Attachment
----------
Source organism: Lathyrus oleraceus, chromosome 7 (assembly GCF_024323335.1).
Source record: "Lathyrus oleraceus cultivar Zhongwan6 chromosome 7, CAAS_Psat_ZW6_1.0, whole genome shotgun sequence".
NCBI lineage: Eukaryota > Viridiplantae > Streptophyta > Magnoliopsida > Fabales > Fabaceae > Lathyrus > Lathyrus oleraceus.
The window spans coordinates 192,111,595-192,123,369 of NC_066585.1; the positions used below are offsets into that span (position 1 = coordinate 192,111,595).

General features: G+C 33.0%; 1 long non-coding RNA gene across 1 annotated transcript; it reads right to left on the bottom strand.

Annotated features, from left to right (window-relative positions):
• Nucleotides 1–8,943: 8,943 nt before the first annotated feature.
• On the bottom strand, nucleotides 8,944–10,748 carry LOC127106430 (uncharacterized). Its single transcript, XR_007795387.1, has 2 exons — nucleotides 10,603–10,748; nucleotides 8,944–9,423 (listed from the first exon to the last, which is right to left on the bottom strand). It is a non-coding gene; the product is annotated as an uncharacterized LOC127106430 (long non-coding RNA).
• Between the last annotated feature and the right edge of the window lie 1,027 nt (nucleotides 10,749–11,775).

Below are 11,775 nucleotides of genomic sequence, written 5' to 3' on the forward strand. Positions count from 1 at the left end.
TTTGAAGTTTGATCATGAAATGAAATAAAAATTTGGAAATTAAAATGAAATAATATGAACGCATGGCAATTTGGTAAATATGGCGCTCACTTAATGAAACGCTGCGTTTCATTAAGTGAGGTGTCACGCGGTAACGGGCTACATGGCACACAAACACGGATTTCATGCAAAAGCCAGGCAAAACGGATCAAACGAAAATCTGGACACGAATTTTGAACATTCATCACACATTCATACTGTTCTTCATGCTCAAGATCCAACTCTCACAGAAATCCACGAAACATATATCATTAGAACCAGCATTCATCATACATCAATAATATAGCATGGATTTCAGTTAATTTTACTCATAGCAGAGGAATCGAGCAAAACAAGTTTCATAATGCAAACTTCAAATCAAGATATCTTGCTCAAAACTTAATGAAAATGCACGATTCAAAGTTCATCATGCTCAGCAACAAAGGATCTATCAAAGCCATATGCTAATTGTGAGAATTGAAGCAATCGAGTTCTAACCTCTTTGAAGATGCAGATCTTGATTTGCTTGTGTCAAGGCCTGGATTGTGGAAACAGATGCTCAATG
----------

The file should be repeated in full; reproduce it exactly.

Source organism: Lathyrus oleraceus, chromosome 7 (assembly GCF_024323335.1).
Source record: "Lathyrus oleraceus cultivar Zhongwan6 chromosome 7, CAAS_Psat_ZW6_1.0, whole genome shotgun sequence".
NCBI lineage: Eukaryota > Viridiplantae > Streptophyta > Magnoliopsida > Fabales > Fabaceae > Lathyrus > Lathyrus oleraceus.
The window spans coordinates 192,111,595-192,123,369 of NC_066585.1; the positions used below are offsets into that span (position 1 = coordinate 192,111,595).

General features: G+C 33.0%; 1 long non-coding RNA gene across 1 annotated transcript; it reads right to left on the bottom strand.

Annotated features, from left to right (window-relative positions):
• Nucleotides 1–8,943: 8,943 nt before the first annotated feature.
• On the bottom strand, nucleotides 8,944–10,748 carry LOC127106430 (uncharacterized). Its single transcript, XR_007795387.1, has 2 exons — nucleotides 10,603–10,748; nucleotides 8,944–9,423 (listed from the first exon to the last, which is right to left on the bottom strand). It is a non-coding gene; the product is annotated as an uncharacterized LOC127106430 (long non-coding RNA).
• Between the last annotated feature and the right edge of the window lie 1,027 nt (nucleotides 10,749–11,775).

Below are 11,775 nucleotides of genomic sequence, written 5' to 3' on the forward strand. Positions count from 1 at the left end.
TTTGAAGTTTGATCATGAAATGAAATAAAAATTTGGAAATTAAAATGAAATAATATGAACGCATGGCAATTTGGTAAATATGGCGCTCACTTAATGAAACGCTGCGTTTCATTAAGTGAGGTGTCACGCGGTAACGGGCTACATGGCACACAAACACGGATTTCATGCAAAAGCCAGGCAAAACGGATCAAACGAAAATCTGGACACGAATTTTGAACATTCATCACACATTCATACTGTTCTTCATGCTCAAGATCCAACTCTCACAGAAATCCACGAAACATATATCATTAGAACCAGCATTCATCATACATCAATAATATAGCATGGATTTCAGTTAATTTTACTCATAGCAGAGGAATCGAGCAAAACAAGTTTCATAATGCAAACTTCAAATCAAGATATCTTGCTCAAAACTTAATGAAAATGCACGATTCAAAGTTCATCATGCTCAGCAACAAAGGATCTATCAAAGCCATATGCTAATTGTGAGAATTGAAGCAATCGAGTTCTAACCTCTTTGAAGATGCAGATCTTGATTTGCTTGTGTCAAGGCCTGGATTGTGGAAACAGATGCTCAATG